Children count down the days, while parents try to ignore it, but we are quickly approaching Halloween!
The Australian Health Survey found that Australians consumed an average of 60 grams per sugar per day with teenage males consuming an average of 92 grams per day.
The scary truth behind sugar and the damage it can have on children's health gives parents every reason to run and hide from Halloween, but this year, nutritionist, mother and Philips Kitchen Appliances ambassador Dr Joanna McMillan can help you and your children enjoy the celebrations without the traditional binge on sugar!
Prep time: 15 minutes plus 20minues rest (time in fridge)
Cook time: 10 minues (per batch of cookies)
Appliance: Philips Airfryer XXL
12 Goji berries sliced in half
3 tbsp Milk
½ Cup sugar (option to replace some or all of the sugar with stevia / erythritol sweetener)
1 tsp Vanilla paste
½ Cup extra virgin olive oil
1 tsp Salt
1 Cup wholemeal spelt flour
1 Cup almond meal
Using your hands, combine all the ingredients, except the goji berries, in bowl to form a dough. Cover and place in the fridge for at least 20 minutes.
Roll out the dough to a thickness of about 5-6mm and cut the cookies using a bat shaped cookie cutter. Lay the cookies on a piece of baking paper. Repeat until all the dough has been used.
Press the two goji berry slices into each cookie to form the bat eyes.
Set the Philips Airfryer XXL to 180°C and leave it to preheat for 5 minutes.
Line the basket with a baking paper and lay in as many cookies as will fit without touching. (These cookies do not spread so they can be quite close).
Replace the basket in the Philips Airfryer XXL and cook for 10 minutes until golden. Remove and lay on a wire rack to cool. (Note: The cookies will firm up as they cool). Repeat with the remaining cookies.
This Halloween – eliminate the real danger with Dr Jo's tips and ideas on how to reduce sugar while keeping your children and their friends entertained and excited.
Prepare a filling, healthy dinner
Before the trick or treating begins, it is a great idea to prepare a yummy, filling and nutritious dinner for your children and their friends. This will help to reduce their temptation to overindulge in sugar as they won't be ravenous when they begin. I always prepare a "treat" dinner for Halloween including some homemade fries using the Philips Airfryer XXL which means I can make them using potatoes in their skin for more fibre and nutrition, with just a little top quality healthy oil. The kids already feel like they've had a treat before the sugar arrives!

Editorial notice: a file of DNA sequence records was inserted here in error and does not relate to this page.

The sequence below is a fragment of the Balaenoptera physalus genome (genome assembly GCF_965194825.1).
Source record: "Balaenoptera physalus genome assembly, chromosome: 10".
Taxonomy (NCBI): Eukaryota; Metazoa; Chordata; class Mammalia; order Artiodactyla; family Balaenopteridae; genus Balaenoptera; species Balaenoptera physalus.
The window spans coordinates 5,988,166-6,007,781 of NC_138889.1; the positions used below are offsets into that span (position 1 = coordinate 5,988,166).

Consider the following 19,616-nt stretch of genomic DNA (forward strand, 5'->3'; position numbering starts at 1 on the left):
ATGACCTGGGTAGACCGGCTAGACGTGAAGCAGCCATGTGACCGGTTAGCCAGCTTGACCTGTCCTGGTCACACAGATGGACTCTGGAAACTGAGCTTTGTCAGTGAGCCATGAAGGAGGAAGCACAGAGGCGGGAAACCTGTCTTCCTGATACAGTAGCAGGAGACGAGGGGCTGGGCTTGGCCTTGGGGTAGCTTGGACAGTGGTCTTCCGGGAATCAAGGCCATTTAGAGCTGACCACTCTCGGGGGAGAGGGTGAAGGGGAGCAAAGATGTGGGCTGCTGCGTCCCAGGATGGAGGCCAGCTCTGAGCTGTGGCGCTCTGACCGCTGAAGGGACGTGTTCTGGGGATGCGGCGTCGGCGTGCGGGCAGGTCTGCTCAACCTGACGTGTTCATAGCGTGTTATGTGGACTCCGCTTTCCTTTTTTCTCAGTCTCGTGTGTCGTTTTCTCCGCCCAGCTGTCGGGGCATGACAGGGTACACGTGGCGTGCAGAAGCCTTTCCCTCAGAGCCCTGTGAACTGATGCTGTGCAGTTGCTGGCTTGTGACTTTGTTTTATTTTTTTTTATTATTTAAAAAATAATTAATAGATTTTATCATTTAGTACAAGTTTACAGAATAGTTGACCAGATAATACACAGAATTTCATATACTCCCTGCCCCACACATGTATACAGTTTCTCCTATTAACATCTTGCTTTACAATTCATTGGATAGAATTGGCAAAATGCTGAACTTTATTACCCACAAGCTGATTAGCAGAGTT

If you are taking children and friend's trick-or-treating, plan a walking route around your neighbourhood rather than driving to decorated houses. You can create your own scavenger hunt of the neighbourhood as well so that the children feel in control of the route. This will help burn some energy and keep them moving between collecting treats.
Food fright factor
Serve healthy snacks dressed up in Halloween themes to increase the fright and fun back at your house. The internet is full of great healthy Halloween ideas such as banana ghosts and carrot witch fingers, I always make my healthy bat cookie recipe which kids (and parents) love.
Think about the drink
If children are enjoying sugary treats, make sure you provide some yummy but healthy drink options rather than buying bottles of soft drink. A great idea is to make a punch from sparkling water and 100% orange juice. Add some orange slices and blackberries for a Halloween feel, while keeping it healthy and refreshing.
Halloween isn't for your family?
If the tradition of passing out sweets and chocolate, or taking your children trick-or-treating isn't for you and your family, take a different approach and dress your family up in costumes and go to see a movie together, or take healthy Halloween treats to a children's hospital or nursing home.